For crowns, Dr. Manduzzi generally prefers to use an amazingly strong ceramic material called Zirconia. Easily 3 times stronger than porcelain, our crowns are designed to be both aesthetically pleasing and strong enough to withstand virtually any amount of biting force. All crowns we provide for our patients are made in the USA with the most advanced materials and technology available today.
What Are Dental Crowns?
Dental crowns, sometimes referred to as “caps,” are one of the most common and most important treatment options for restoring a compromised tooth.
Why Do People Need Them?
Teeth can be compromised and in need of a crown restoration for multiple reasons. One of the most common applications for a crown is to restore a broken or fractured tooth. When a significant portion of the tooth is missing, particularly if it is one of the main cusps of the tooth, a crown is generally the restoration of choice. Teeth can fracture or break as a result of a large area of tooth decay which weakens the tooth structure. Teeth can also break if they have been compromised with a large filling because the residual tooth structure becomes weaker and is often like a thin shell around the extensive filling.
Teeth undergo tremendous force during chewing. If you’ve never thought about how much force the teeth and jaws can emit, think about it in these terms: even the strongest bodybuilder in the world cannot break an ice cube with his or her fist. But if you put that ice cube in between your back teeth, you can break it fairly easily. After chewing on a tooth compromised with a large filling in it hundreds of times per day over a period of several years or sometimes even several decades, inevitably the tooth will suffer the effects of wear and tear and can break, thus necessitating being restored with a “full coverage” restoration, like a crown. A crown is sometimes referred to as a “cap” because in putting in a crown, the residual tooth structure is reduced and the crown goes over and “caps” the tooth to protect it from breaking further. It also allows the forces from chewing to be distributed over the entire tooth rather than be directed at a particular, weakened area of the tooth.
What Teeth Do Crowns Treat?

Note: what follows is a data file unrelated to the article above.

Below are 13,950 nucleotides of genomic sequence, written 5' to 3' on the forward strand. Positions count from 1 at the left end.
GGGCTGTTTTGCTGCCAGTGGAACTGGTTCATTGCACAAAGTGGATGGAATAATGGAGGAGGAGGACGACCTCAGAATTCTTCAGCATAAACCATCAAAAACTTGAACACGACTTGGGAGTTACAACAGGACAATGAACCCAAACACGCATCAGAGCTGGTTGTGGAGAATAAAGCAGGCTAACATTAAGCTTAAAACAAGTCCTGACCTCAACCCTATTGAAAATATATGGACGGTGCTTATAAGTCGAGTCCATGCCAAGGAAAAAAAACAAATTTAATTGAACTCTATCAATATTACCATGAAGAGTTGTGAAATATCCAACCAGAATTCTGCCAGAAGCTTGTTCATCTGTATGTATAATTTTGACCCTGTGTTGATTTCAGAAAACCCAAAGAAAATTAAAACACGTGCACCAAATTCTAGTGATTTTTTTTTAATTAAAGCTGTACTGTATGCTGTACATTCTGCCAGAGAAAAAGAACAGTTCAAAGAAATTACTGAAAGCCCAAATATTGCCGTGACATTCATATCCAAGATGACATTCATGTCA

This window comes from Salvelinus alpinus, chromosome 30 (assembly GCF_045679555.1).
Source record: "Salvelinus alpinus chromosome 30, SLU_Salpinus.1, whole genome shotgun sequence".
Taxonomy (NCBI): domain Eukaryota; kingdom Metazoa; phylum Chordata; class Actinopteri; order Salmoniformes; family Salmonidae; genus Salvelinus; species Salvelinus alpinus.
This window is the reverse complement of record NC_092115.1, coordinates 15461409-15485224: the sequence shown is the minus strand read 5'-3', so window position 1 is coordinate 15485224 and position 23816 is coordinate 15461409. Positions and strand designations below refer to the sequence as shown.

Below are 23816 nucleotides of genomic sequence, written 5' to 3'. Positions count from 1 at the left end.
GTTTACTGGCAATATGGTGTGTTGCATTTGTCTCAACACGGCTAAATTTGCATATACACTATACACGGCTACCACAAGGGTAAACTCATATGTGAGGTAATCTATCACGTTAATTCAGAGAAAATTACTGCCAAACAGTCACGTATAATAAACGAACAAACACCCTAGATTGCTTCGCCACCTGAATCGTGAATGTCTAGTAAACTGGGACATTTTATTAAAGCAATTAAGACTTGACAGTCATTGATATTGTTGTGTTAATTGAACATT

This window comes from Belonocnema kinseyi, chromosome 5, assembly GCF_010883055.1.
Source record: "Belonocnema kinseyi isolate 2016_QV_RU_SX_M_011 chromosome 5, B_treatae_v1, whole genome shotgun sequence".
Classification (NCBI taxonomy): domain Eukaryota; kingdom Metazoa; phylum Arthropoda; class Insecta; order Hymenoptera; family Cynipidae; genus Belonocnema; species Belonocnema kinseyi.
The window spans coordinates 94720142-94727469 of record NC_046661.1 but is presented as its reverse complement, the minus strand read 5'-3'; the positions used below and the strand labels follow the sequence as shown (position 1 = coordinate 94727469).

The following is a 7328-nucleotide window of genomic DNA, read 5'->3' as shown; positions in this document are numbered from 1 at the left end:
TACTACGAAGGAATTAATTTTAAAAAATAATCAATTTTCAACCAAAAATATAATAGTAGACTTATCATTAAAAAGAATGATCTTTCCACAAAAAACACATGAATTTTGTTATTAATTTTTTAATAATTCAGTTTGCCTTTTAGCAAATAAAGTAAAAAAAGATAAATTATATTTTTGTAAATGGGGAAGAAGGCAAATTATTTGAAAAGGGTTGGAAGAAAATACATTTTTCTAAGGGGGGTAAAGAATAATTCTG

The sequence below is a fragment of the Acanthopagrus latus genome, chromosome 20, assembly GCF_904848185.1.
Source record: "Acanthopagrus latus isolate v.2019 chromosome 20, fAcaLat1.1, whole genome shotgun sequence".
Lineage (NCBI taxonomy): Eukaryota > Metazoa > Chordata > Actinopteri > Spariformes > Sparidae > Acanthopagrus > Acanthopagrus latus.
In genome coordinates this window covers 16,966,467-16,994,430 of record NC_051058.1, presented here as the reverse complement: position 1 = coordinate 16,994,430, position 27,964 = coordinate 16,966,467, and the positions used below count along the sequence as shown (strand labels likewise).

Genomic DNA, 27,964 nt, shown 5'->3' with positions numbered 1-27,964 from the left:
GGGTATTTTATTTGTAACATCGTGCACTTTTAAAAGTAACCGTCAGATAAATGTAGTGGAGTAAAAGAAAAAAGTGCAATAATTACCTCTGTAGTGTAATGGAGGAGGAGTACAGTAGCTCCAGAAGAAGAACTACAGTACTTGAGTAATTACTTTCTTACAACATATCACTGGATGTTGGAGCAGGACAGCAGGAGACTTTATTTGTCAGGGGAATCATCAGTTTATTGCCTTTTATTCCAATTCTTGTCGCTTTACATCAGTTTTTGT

The most common teeth to need a crown are the molar teeth, which are the bigger, “workhorse” chewing teeth found toward the back of the mouth. After the molars, the premolars are the next most common teeth to need a crown. The premolars are also considered “back” or posterior teeth. This makes sense when one compares how the teeth and jaws work to how a device like a nutcracker works. When one wants to break a nutshell in a nutcracker, he or she places the nut as close to the joint of the nutcracker as possible. The area closest to the joint is the most efficient place to crack the nut because this is where the greatest amount of force can be applied. The same principle is true for the teeth and jaws. The joint, in the case of our teeth and jaws, is the temporomandibular joint, or TMJ, and is found close to the ear, behind the teeth. Therefore, the further back the tooth is within the mouth and the closer it is to the TMJ, the more efficient it is to chew because a greater amount of force can be applied. In addition to the location of the tooth within the mouth, the molar teeth by their nature are designed to perform the majority of the chewing work because of their larger, broader chewing surfaces. The same is true of the premolars (found between the canine teeth and the molar teeth), to a lesser degree. The front teeth – the incisors and canines – by contrast, are sharper and thinner, and are designed for shearing a piece of food off of an apple or sandwich, for example, but then that piece of food is moved to the back of the mouth where the bigger, broader premolar and molar teeth grind and mash that piece of food into smaller pieces that are easier to swallow.